Following are twelve general rules of successful investing. Remember always that each investor is different. No single set of rules or policies can replace a thorough analysis of each individual’s financial needs. These rules are presented only as a starting point for determining your own investment plan and are not intended as specific or complete investing advice for any individual or organization.
Need help? Call Insight Wealth Management to schedule a free consultation and portfolio review. We can provide some initial guidance as to how well your current portfolio measures up to these rules, and help you decide if we’re the right advisor to build a portfolio that works for you.
1. Have a plan and stick to it. Create a financial plan, investment policy statement and portfolio strategy that reflect your financial goals and tolerance for investment risk. Dumping standardized data from a questionnaire or booklet into canned “financial planning” software, or using life-stage or life-style funds generates superficial, cookie-cutter portfolios. Don't panic when markets are down and don't get greedy when markets are strong.
2. Use the investments with the lowest fees and expenses that will accomplish your portfolio goals, and know what you own and why you own it.
3. Focus on managing investment risk rather than chasing return.
4. Don’t rely on sell-side research. See the page on this web site on “Research” for more information.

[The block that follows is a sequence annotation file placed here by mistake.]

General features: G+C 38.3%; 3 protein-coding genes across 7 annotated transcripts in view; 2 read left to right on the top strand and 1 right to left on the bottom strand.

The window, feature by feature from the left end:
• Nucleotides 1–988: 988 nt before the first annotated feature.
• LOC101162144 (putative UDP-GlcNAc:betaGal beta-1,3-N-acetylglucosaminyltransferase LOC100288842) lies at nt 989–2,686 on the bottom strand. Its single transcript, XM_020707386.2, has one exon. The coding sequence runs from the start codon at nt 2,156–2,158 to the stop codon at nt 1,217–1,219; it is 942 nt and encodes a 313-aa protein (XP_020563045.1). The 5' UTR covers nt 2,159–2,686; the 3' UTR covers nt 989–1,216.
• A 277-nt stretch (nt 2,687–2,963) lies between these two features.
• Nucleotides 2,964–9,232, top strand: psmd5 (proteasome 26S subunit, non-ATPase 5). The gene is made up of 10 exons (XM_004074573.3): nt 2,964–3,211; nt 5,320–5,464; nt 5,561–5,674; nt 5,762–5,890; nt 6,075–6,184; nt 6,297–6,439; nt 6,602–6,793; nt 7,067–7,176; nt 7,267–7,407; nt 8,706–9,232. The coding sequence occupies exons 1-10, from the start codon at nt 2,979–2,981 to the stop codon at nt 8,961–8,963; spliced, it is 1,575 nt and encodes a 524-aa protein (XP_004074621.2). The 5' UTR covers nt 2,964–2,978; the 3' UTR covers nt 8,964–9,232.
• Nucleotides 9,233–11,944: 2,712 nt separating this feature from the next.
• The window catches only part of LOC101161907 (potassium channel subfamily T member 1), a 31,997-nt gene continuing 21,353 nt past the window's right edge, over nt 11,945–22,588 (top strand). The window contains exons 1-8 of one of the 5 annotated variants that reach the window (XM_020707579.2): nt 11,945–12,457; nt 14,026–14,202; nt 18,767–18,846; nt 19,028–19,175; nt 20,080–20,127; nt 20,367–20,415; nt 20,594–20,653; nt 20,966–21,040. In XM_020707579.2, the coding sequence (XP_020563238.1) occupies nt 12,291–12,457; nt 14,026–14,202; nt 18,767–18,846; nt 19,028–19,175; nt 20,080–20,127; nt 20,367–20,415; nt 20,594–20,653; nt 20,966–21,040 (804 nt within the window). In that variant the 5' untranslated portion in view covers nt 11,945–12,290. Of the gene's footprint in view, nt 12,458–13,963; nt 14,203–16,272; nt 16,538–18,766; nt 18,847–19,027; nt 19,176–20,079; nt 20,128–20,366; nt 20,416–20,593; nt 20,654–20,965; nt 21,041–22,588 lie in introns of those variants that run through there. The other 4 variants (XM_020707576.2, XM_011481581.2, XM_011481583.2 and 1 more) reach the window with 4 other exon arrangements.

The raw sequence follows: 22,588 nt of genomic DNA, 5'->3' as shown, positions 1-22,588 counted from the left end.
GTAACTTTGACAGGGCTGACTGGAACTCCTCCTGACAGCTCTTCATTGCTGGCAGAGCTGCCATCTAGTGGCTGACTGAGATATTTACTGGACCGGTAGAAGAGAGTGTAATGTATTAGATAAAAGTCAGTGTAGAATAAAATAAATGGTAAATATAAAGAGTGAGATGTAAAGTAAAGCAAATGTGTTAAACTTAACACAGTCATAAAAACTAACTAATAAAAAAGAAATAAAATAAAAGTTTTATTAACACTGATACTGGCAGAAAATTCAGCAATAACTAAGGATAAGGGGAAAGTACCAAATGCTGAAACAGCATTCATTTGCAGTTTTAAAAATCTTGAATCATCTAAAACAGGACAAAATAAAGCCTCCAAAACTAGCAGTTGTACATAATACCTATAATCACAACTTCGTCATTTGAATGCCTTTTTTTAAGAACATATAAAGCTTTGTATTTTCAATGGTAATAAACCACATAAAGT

5. Don’t take advice from someone who profits from your acting on that advice. In other words, use an advisor who works on the basis of straightforward, transparent fees rather than commissions or other compensation that depends on selling you something. Work only with advisors who are required to abide by the fiduciary standard mandated for investment advisors rather than the much weaker "suitability" standard applied to brokers and others who sell financial products.
6. Measure your portfolio’s risk-adjusted performance, net of all fees and expenses, and compare that performance to relevant benchmarks. Don’t deal with any broker or advisor who won’t or doesn’t know how to provide that analysis for your portfolio and in aggregate for their firm.
7. Don’t try to “beat the market,” chase performance, or fall victim to the “hot-stock” syndrome. Stick to your investment policy and portfolio strategy even when tempted to do otherwise.
8. Revise your investment policy, portfolio strategy, and investments only based on an objective reassessment of your personal circumstances, changes in the long-run outlook for the capital markets, or rebalancing to keep the investments consistent with the policy and strategy.
9. Avoid excessive turnover and trading. They don’t pay off and only increase fees, expenses and taxable gains.
10. Focus on allocations to well-diversified exposure to asset classes, consistent with your investment policy and portfolio strategy, rather than picking individual securities.
11. Know what you are paying in terms of commissions, management fees, fund loads, expenses and any other costs. Don’t deal with advisors or brokers who won’t provide an itemized list of all one-time and recurring costs, including those imbedded in funds, annuities, etc.
12. Ensure that any advisor with whom you work is trained and experienced as an investment professional rather than a salesperson who has learned the jargon of investing. What education, experience and professional certification in finance and investments does the advisor have? How long have they been providing investment advice? Do they understand even the basics of portfolio management, such as the impact of including uncorrelated asset classes on portfolio risk and return? How do they keep current on professional knowledge (i.e., continuing education, conferences, professional associations, and professional publications)?